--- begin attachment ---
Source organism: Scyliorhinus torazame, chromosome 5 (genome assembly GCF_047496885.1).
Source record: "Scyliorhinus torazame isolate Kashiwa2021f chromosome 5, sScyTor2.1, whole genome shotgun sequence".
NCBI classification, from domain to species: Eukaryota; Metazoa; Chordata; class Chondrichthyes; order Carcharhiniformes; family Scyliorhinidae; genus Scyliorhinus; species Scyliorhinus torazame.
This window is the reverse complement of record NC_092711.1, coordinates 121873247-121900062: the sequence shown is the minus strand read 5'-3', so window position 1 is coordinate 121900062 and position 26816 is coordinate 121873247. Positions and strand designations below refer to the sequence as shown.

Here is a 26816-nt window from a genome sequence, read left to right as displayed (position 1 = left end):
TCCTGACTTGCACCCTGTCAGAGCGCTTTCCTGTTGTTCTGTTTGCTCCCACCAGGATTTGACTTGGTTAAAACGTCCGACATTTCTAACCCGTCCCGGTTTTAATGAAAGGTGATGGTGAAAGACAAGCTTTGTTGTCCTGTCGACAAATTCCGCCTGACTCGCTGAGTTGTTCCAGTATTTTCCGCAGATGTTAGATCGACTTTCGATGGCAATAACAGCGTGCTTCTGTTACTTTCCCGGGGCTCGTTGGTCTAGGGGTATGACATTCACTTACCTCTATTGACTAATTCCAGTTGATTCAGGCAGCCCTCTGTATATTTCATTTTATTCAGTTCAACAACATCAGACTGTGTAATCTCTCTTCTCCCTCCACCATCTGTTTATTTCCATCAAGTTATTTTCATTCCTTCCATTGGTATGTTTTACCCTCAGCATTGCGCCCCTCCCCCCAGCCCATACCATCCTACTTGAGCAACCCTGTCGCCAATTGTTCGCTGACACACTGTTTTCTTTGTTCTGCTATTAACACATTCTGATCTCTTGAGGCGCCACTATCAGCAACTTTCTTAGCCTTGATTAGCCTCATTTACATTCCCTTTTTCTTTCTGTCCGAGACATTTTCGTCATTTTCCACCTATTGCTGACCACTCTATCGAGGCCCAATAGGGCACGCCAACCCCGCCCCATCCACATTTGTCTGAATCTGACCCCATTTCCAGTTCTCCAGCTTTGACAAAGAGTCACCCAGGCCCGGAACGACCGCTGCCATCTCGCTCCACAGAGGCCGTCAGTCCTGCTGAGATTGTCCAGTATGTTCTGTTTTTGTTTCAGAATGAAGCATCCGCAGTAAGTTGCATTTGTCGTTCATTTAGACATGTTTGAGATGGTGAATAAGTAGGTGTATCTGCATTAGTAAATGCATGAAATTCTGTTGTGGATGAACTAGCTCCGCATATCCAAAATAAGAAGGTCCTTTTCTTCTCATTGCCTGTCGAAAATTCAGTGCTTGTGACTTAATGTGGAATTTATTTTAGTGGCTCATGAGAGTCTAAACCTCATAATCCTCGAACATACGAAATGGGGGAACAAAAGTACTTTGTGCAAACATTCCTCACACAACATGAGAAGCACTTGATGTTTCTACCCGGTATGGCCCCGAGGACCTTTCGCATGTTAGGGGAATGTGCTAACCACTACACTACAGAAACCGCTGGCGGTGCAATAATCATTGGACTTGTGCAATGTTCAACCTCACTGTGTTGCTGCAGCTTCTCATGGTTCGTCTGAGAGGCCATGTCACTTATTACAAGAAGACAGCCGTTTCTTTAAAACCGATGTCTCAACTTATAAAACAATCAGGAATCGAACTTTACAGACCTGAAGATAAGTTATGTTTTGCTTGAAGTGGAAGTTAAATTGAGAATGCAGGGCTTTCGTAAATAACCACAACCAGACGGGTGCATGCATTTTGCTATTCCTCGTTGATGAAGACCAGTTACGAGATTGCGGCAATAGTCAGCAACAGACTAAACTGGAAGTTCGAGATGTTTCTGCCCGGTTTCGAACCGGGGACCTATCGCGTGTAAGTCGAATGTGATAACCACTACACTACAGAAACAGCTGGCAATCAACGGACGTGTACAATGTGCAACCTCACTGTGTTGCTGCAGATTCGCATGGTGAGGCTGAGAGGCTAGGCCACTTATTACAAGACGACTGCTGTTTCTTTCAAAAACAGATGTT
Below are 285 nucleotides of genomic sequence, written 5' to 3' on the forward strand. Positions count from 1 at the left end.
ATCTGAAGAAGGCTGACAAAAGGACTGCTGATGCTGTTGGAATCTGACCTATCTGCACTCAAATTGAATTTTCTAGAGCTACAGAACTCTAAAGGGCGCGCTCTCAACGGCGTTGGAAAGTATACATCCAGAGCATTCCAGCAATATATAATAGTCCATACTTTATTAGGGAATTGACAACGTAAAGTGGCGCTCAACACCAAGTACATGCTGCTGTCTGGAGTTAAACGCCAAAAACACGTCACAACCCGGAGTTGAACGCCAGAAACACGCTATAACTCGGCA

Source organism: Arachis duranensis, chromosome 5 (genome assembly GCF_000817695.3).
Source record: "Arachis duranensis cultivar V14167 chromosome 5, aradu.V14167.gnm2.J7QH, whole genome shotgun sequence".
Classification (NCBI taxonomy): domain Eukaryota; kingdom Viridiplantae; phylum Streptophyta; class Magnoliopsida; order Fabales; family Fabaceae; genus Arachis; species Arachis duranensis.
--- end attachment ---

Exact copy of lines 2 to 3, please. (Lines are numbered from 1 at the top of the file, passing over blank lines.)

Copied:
Source record: "Scyliorhinus torazame isolate Kashiwa2021f chromosome 5, sScyTor2.1, whole genome shotgun sequence".
NCBI classification, from domain to species: Eukaryota; Metazoa; Chordata; class Chondrichthyes; order Carcharhiniformes; family Scyliorhinidae; genus Scyliorhinus; species Scyliorhinus torazame.